You are currently viewing How farm in Yatta is adapting to climate change through water conservation

How farm in Yatta is adapting to climate change through water conservation

Yatta constituency in Machakos County is not particularly famous as an agricultural hub. The region is largely semi-arid and has been subject to perennial drought over the years, rendering the residents food insecure. 

But through adaptive research, Bishop Titus Masika is seeking to change the narrative of Yatta constituency and other semi-arid regions in Kenya. 

When the MaMa Doing Good team and representatives from the Maji Mashinani organisation visited his farm on Tuesday, Bishop Masika spoke passionately about the need to build community resilience and have a mindset change in the face of the worsening climate crisis.

“Kenya is not dry, we have a lot of water resources that we can tap into. A mindset change is necessary for us to start optimising our resources and build resilience in our communities,” said Bishop Masika.

And he is not just a visionary, he is also a doer. He has taken tangible steps to match his vision for transforming and empowering communities.

Bishop Masika is the founder of the Christian Impact Mission (CIM), a faith-based agency that focuses on developing appropriate and easily adaptable farming models for the transformation of communities.

His own 25-acre farm in Makutano village in Yatta exemplifies what CIM is all about. 

Bishop Masika has set it up as a model farm where he grows maize, sweet potatoes, chilies, onions, cabbages and sugarcane among other crops.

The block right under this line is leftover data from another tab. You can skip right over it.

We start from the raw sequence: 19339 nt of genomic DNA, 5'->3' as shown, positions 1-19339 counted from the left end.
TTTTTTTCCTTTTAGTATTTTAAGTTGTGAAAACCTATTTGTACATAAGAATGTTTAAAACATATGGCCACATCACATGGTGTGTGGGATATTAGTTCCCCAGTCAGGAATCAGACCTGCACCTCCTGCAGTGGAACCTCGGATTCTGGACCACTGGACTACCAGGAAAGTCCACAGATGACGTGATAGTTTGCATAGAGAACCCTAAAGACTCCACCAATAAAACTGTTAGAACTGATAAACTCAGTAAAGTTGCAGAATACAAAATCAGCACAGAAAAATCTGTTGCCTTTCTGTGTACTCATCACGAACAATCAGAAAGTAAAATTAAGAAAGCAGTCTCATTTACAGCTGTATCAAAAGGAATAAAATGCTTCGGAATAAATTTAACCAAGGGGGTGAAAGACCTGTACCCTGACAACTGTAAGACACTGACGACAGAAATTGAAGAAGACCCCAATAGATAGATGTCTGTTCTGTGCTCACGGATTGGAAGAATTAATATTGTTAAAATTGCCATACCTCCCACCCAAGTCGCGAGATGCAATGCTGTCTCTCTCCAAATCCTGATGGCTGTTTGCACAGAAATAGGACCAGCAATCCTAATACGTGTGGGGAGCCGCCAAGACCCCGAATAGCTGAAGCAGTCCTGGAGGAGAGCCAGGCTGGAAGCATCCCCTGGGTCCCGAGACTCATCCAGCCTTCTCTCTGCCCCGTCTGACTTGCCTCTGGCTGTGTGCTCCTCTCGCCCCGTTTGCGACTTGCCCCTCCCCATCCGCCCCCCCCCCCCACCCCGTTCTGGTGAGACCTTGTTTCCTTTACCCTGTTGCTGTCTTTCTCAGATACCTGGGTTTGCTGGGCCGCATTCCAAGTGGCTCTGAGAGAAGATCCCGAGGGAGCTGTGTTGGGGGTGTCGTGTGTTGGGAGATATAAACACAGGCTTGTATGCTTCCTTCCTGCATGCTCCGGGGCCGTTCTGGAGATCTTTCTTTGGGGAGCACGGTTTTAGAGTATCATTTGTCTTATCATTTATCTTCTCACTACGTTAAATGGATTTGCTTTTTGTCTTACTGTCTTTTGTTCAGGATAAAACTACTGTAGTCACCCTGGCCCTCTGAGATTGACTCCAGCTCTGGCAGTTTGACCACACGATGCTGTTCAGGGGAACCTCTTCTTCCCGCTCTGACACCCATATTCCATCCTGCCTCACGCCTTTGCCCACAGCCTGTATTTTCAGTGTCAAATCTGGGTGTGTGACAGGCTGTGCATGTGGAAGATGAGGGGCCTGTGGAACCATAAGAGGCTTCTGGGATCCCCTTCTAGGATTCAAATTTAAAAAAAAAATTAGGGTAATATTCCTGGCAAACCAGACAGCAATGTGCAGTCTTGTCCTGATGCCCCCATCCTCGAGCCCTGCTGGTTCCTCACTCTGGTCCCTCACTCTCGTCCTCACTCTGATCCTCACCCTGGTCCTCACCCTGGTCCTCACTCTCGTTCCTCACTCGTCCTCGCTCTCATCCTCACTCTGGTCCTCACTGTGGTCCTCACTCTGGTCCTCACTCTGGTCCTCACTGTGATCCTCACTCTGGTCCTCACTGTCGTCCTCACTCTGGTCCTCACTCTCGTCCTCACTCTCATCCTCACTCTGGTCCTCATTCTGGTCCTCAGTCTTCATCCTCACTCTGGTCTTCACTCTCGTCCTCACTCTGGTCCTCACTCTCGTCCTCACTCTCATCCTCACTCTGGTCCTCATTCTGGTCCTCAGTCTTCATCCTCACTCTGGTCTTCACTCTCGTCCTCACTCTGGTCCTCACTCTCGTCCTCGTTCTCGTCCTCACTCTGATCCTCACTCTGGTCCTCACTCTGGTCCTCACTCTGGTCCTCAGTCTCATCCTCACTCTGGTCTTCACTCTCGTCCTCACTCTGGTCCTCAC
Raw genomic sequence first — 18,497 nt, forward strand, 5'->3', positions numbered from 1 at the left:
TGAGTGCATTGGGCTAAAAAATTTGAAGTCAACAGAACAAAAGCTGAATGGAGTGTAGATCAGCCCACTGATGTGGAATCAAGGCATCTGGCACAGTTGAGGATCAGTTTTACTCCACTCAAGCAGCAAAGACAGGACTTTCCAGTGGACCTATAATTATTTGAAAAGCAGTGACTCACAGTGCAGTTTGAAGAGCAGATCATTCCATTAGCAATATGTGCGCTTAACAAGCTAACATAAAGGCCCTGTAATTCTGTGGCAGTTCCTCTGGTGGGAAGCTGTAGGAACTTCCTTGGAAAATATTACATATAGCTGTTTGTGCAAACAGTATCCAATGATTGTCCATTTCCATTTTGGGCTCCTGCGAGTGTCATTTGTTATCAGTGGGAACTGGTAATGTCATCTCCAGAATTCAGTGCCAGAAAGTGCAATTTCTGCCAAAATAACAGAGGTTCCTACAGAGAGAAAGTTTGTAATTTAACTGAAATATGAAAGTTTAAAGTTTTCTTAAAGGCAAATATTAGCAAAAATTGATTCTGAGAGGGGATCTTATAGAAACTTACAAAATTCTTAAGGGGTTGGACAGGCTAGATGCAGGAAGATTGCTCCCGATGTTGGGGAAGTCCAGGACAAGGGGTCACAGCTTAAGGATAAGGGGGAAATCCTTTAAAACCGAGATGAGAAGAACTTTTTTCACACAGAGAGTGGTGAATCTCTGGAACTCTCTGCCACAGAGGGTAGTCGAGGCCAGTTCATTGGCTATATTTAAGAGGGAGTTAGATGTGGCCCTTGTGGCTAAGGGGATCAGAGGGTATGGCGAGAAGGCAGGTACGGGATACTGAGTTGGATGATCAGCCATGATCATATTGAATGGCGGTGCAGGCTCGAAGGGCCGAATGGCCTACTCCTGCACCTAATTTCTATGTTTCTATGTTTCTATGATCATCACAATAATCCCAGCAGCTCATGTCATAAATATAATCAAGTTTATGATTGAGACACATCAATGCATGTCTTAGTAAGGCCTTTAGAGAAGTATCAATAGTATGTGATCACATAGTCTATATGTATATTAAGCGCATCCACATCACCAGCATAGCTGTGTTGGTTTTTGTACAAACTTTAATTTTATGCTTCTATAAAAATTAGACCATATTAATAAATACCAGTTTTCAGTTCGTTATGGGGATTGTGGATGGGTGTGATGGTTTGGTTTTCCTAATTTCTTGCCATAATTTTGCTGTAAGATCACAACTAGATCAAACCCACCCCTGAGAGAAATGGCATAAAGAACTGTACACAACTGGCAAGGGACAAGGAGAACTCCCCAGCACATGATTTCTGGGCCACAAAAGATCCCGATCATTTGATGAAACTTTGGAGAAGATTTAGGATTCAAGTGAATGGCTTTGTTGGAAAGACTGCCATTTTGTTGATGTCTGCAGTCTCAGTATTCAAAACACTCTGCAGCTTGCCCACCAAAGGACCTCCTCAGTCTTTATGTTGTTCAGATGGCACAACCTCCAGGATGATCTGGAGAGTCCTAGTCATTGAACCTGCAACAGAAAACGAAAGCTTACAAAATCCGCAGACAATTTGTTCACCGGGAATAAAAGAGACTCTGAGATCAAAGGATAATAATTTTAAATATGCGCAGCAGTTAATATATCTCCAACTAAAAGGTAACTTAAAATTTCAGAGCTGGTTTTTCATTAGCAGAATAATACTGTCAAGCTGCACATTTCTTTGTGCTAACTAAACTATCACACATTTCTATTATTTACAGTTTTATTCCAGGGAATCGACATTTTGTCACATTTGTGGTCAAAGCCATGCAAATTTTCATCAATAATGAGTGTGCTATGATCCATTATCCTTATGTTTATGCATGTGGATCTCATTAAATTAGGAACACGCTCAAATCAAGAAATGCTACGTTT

The choice of the crops grown on his farm are backed by market research, and on what works best with the soil in the area.

More importantly, the model farm has adopted an irrigation system that does not entirely depend on rainfall. 

Water pans have been dug up on the farm to help store rain-water that can later be used to irrigate the crops when the rains are not sufficient or unavailable. 

“On this farm, we have 7 water pans that can collect and store rainwater for up to 6 months. This allows us to harvest some of our crops twice using the reservoirs,” Bishop Masika said.

This is arguably one of the most impactful climate-adaptive initiatives implemented by CIM. 

Water pans are artificial water reservoirs that collect and store rainwater for use in dry seasons. They are important in the climate action agenda because they can help communities adapt to water scarcity and droughts, which have been worsened by climate change. 

By centering their activities around provision of water for irrigation, CIM is able to positively contribute to the community by fostering sustainable food production. 

Besides this, the model farm run by Bishop Masika offers training to communities, particularly on mindset change with regards agriculture and guiding them on how they can adapt to the climate crisis. 

Through the Christian Impact Mission, Bishop Masika has been able to establish model farms in other semi-arid parts of Kenya like Pokot, Kilifi, Baringo and even across the border in Tanzania where CIM has partnered with World Vision to positively impact vulnerable communities. 

The efforts of CIM have led to the construction of over 8,000 pans across the arid and semi-arid regions in Kenya.

The visit by the MaMa Doing Good team, led by the Chief of Staff at the Office of The First Lady Ms. Nancy Salamba, was a consultative meeting to learn and establish ways of scaling up climate-responsive initiatives to vulnerable communities.

Through the leadership of Her Excellency MaMa Rachel Ruto, the Office Of The First Lady has identified water as a primary catalyst for uplifting women in Kenya.